No. 3 with Mama
Yesterday's trials began Thursday when John called to tell me another chick hatched out and a 4th one was struggling in its shell. When I got home, No 3 was still wet and the 4th was in what looked like a collapsing egg!
Since it was late and the 3rd sat protected under Mama, I left everything as it was. It would dry out and not be molested by the big birds and no 4 would be out, hopefully, in the morning. It looked weak and rather miserable and I steeled myself to the knowledge that this one might not make it at all.
But the morning came and no. 3 was binking around Mama, chirping at me and interested in everything. Mama was in no mood to be fooled around with but I got her shift enough to see no. 4 still there in an ever-encreasingly crushed egg. What to do. What to do. Wait n see. I removed no. 3 so Mama would presumably quit shifting so much.
By 2ish pm I decided to take matters into my own hand. The little thing was completely surrounded by an egg that had been crushed and a membrane that was drying out and smothering it.
I know I shouldn't interfere but it looked like it was trying but needed help! So I quickly removed it to a shoebox with sawdust in it for warmth and hurried back to the bathroom where the others are living in a large cage.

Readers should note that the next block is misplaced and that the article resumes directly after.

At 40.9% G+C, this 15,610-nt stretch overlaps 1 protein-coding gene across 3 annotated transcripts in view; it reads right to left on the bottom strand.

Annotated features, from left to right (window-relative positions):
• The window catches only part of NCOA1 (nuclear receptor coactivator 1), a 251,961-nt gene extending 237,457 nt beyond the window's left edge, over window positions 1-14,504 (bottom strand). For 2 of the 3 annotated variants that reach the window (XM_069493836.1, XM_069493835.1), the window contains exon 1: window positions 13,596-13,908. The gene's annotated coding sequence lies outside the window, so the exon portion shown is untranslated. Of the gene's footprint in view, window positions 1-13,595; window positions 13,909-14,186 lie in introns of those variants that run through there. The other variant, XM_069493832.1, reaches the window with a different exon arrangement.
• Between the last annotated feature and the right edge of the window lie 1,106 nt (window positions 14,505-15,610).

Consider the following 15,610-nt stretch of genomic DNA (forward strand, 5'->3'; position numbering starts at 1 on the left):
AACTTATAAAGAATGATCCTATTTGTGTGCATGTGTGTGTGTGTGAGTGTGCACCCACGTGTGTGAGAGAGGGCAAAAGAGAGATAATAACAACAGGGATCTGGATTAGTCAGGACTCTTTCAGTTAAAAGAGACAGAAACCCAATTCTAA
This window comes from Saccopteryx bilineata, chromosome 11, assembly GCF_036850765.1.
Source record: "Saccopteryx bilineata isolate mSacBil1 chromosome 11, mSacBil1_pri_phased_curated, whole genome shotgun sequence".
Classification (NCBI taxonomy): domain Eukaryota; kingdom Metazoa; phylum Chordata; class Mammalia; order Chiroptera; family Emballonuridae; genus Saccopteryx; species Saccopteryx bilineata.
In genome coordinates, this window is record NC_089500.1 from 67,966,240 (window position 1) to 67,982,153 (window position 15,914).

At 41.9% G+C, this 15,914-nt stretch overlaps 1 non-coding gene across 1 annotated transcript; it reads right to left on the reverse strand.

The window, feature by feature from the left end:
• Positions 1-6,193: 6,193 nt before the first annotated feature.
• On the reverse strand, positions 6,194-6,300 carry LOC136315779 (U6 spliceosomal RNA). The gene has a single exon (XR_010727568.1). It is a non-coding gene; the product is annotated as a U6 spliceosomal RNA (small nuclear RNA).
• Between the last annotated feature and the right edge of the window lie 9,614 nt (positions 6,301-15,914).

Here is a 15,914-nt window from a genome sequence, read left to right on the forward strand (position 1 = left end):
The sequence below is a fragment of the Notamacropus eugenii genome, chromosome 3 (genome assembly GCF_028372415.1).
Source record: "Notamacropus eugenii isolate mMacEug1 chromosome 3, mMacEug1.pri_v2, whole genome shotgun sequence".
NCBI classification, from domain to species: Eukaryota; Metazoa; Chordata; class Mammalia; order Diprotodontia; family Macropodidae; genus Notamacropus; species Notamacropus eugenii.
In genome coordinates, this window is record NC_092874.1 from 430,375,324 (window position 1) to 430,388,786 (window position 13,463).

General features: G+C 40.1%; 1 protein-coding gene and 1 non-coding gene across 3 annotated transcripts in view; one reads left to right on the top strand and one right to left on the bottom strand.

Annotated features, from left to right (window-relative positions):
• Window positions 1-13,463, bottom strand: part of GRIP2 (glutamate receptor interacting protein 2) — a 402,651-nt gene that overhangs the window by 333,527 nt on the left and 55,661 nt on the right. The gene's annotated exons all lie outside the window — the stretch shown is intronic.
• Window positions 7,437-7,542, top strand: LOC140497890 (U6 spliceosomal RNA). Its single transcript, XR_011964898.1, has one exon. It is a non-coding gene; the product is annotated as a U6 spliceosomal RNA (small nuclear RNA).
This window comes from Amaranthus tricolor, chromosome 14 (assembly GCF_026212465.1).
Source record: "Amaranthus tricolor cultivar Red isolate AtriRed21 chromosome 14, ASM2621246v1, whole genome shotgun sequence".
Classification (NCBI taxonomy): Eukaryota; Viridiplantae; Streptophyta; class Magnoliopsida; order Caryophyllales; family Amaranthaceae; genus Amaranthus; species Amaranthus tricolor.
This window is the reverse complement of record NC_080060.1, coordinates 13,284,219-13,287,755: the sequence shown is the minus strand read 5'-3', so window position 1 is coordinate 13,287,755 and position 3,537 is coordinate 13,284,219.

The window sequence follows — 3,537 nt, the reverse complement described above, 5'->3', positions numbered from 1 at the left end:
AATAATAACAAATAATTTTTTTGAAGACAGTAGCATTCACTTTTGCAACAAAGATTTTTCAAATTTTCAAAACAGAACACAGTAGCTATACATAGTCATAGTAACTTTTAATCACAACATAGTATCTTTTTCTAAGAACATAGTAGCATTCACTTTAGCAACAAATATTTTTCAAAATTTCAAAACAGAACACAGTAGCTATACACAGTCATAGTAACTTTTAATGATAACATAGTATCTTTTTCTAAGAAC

Would YOU be able to just turn away? Well, neither could I so I sat there for several hours and "helped" it get loosened from the drying membrane and one foot released and started kicking. And I waited.
I was so tired from not getting good sleep for several nights in a row. Waking at 3 am makes 3 pm seem like bedtime. So I left it and took a nap. When I returned an hour and a half later, it looked like progress was being made.
So now I put it in the palm of one hand and began wetting the membrane with warm water and easing it off the dried feathers.
This went on for an hour or so when I realized the membrane that was still attached at the navel (yeah, chickens have a navel!) (who knew?) so it was still soaking in al the remaining blood and nutrients from the yolk sack!!!!! Yea!!!! I put it down around 6 to think about dinner.
When I returned an hour later, it had completely separated itself naturally from the sack and was kicking gently against the sawdust and fluffing out its feathers. At this point in time, I felt better about its chances of survival.
By the time 10 pm got there, I was more than ready for bed and checked on her (I am going with her from here on out) and found her fluffing nicely and gave her water on her beak. I put the whole shoebox in the cage to keep her safe during the night but separated from the others. No. 1 keeps trying to "fly" but still can't get as high as the top of the shoe box so I figured they would not bash into her.
She looks like a wren in color. I may name her that...
She is integrated now with the others and they have shown her how to drink and don't behave too roughly. She is standing wobbly on her pins and moving around slowly.